“Give me an example.”
MedCrunch: So, Joe, tell me about the proposed service of ‘Call & Check’?
Joe: It was based on the needs of a rapidly aging population and how a postal operator could help in the community’s jigsaw. It’s a very simple idea. The postal guy, who visits everyday, will knock on the door and ask, “How are you?” and just check and see how they are that day, and give a little bit of social interaction for five or six minutes. If they require things from the community, be it medical or social, the postal guy could then link them back to the right people.
Joe: Yeah, basically every postal system has a big problem; they’re all losing their revenues because of new technologies, such as email and social networking. So they have to find new things to do. It seemed logical that what you would want to do is to utilise this great infrastructure; they’re the only organisation that has the ability to visit every house on a daily basis. The last thing you would want to do is to lose that ability.
MedCrunch: Very interesting. What is it about the Jersey population that needs this?
Joe: The truth is our population is really no different to any Western Europe population. We’ve got this tsunami of ageing coming towards us, the health services are saying that they don’t know how they are going to cope, and, at the same time, they are saying they would like to keep people in their homes as long as they can. I think ‘Call & Check’ is part of that jigsaw of solving the problem.
MedCrunch: So is that actually what inspired the idea directly?
Joe: Exactly that. It just became obvious the more I thought about it. The one thing that would be terrible is for any locality, not just Jersey, to lose its postal service. You would never rebuild a structure like it again. We needed to find ways to use that infrastructure for the good of the community and it just matched up with an aging population. It’s a simple system that could become quite effective for isolated and aging population.
MedCrunch: I understand you have an outcomes framework; what are you looking to achieve?
Joe: I’m looking at the benefits that ‘Call & Check’ would give to the aging population in terms of connecting them back into the community using the resources of the community in a more joined up way. A lot is going to be based on information given by the actual clients themselves: how they found the service; did it connect them to the community more; and did it really have an effect on their health? A lot of the people in the pilot are referred to as “revolving door” patients; they spend quite a lot of time going in and out of hospitals. So the question can regular visits be an effective early warning system to stop things that they eventually end up in the hospital with? There are various criteria that we are trying to measure during the pilot both from a medical and from a social aspect.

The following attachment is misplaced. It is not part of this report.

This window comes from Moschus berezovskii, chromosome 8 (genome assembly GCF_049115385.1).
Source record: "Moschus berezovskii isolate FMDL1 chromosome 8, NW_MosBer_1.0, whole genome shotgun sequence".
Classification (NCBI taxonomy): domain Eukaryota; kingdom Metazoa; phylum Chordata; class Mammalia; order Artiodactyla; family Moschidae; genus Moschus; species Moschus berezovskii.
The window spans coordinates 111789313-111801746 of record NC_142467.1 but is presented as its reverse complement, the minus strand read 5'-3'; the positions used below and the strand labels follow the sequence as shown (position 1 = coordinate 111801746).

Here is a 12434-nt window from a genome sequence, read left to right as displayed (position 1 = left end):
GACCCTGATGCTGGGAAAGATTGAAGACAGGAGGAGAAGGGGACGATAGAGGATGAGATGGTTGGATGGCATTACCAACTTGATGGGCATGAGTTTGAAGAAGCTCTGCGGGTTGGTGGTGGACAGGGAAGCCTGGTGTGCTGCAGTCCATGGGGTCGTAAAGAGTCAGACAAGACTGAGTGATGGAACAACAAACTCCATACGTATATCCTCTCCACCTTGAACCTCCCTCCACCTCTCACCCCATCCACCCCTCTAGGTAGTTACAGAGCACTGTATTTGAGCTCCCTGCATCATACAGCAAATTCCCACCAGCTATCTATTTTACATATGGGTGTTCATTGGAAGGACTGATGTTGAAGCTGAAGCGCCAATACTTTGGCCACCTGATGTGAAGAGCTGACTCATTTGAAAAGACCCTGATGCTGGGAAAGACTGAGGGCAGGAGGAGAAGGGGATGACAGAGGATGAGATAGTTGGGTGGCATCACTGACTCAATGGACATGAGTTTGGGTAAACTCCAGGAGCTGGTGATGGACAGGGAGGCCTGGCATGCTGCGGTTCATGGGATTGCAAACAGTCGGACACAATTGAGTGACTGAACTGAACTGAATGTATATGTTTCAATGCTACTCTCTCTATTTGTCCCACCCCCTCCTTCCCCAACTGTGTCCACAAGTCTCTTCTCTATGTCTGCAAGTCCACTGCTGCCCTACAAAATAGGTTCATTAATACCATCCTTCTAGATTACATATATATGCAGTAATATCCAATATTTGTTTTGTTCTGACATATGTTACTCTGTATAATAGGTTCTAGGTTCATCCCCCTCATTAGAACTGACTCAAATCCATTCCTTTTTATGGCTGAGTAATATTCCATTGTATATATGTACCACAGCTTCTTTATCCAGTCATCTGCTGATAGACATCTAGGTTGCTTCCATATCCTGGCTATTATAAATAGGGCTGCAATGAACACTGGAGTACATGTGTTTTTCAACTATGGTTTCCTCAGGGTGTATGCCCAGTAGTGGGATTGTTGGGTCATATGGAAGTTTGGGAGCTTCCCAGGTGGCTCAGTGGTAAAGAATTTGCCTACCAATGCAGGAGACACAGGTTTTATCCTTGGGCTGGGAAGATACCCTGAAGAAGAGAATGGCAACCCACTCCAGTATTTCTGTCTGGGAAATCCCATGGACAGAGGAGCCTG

MedCrunch: So what is the plan in terms of monetisation?
Joe: Jersey Post is funding the pilot. Our CEO, Kevin Keen, is an innovator so he said that if we are going to try this we will fund a pilot. Part of the pilot will be building the business case that this is a cost effective service and that the state should pay for it.
MedCrunch: This could then potentially be copied by other postal services internationally, right?
Joe: Absolutely. In theory, this could work for any postal service. They are all looking for new revenue streams and nearly every country has the same problem of aging populations. It would be illogical to create new services that aren’t connected to the present infrastructure; use your present infrastructure and try to do just sensible things. We’ve sent information about the pilot to over 20 countries.
MedCrunch: Finally, Joe, tell us a bit about your background?
Joe: Yes. I’ve had sort of two existences; one has been in IT field, the other one is in medical research; I’ve done work in cardiac imaging and cancer. I have a quite varied background and worked in the UK and America. We came back to live in Jersey, which is a small island between England and France, and I was asked by the CEO of Jersey Post to come up with new ideas to develop the postal system.
MedCrunch: Thanks, Joe; come back and tell us how the pilot went.
Joe: Will do, and thank you.
This is a great example of Wellth – new, health-related value, based on what people want, supported by their nano networks. Will ‘Call & Check’ work everywhere? No, I suspect not because what underpins the service is the trust that a small island community has in its postal workers. In business terms, it’s the most distributed infrastructure on the island but in personal terms it involves the same people that the island residents might have a drink with on a Friday night. It leverages community.
What also excites me about ‘Call & Check’ is that no one really knows if it’s going to succeed – not the health care system, not Jersey Post, not even the inimitable Joe Dickinson. However, they have the courage to try, to seek new value. Faced with the “tsunami of ageing coming towards us”, as Joe describes it, we need this (as I have described elsewhere).
We’ll be staying abreast of Jersey Post’s pilot and will let you know how it goes in due course.
This interview was conducted by Pritpal S Tamber in collaboration with MedCrunch where it was first published.